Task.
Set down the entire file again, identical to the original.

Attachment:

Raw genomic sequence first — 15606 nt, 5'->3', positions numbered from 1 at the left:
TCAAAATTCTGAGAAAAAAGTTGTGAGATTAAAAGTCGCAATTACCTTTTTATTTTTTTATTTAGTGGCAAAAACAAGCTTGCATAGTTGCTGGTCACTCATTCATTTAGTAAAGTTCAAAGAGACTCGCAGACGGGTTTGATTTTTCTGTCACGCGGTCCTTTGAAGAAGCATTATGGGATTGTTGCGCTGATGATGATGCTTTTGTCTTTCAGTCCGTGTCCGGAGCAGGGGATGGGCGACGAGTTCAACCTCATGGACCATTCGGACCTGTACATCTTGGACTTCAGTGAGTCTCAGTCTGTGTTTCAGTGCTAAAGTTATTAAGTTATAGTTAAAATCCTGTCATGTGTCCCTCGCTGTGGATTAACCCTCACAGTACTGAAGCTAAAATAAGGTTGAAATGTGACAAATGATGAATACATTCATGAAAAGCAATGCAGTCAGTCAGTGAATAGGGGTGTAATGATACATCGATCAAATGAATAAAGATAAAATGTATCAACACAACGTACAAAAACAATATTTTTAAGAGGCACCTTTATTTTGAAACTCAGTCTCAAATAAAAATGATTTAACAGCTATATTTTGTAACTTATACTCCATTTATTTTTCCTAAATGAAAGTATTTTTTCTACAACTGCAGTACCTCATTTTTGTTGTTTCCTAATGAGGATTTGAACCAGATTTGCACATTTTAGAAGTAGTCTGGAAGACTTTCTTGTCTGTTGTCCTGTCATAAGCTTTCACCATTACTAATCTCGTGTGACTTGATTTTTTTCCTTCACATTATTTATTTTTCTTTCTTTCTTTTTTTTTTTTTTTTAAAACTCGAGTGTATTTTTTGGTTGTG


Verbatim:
Raw genomic sequence first — 15606 nt, 5'->3', positions numbered from 1 at the left:
TCAAAATTCTGAGAAAAAAGTTGTGAGATTAAAAGTCGCAATTACCTTTTTATTTTTTTATTTAGTGGCAAAAACAAGCTTGCATAGTTGCTGGTCACTCATTCATTTAGTAAAGTTCAAAGAGACTCGCAGACGGGTTTGATTTTTCTGTCACGCGGTCCTTTGAAGAAGCATTATGGGATTGTTGCGCTGATGATGATGCTTTTGTCTTTCAGTCCGTGTCCGGAGCAGGGGATGGGCGACGAGTTCAACCTCATGGACCATTCGGACCTGTACATCTTGGACTTCAGTGAGTCTCAGTCTGTGTTTCAGTGCTAAAGTTATTAAGTTATAGTTAAAATCCTGTCATGTGTCCCTCGCTGTGGATTAACCCTCACAGTACTGAAGCTAAAATAAGGTTGAAATGTGACAAATGATGAATACATTCATGAAAAGCAATGCAGTCAGTCAGTGAATAGGGGTGTAATGATACATCGATCAAATGAATAAAGATAAAATGTATCAACACAACGTACAAAAACAATATTTTTAAGAGGCACCTTTATTTTGAAACTCAGTCTCAAATAAAAATGATTTAACAGCTATATTTTGTAACTTATACTCCATTTATTTTTCCTAAATGAAAGTATTTTTTCTACAACTGCAGTACCTCATTTTTGTTGTTTCCTAATGAGGATTTGAACCAGATTTGCACATTTTAGAAGTAGTCTGGAAGACTTTCTTGTCTGTTGTCCTGTCATAAGCTTTCACCATTACTAATCTCGTGTGACTTGATTTTTTTCCTTCACATTATTTATTTTTCTTTCTTTCTTTTTTTTTTTTTTTTAAAACTCGAGTGTATTTTTTGGTTGTG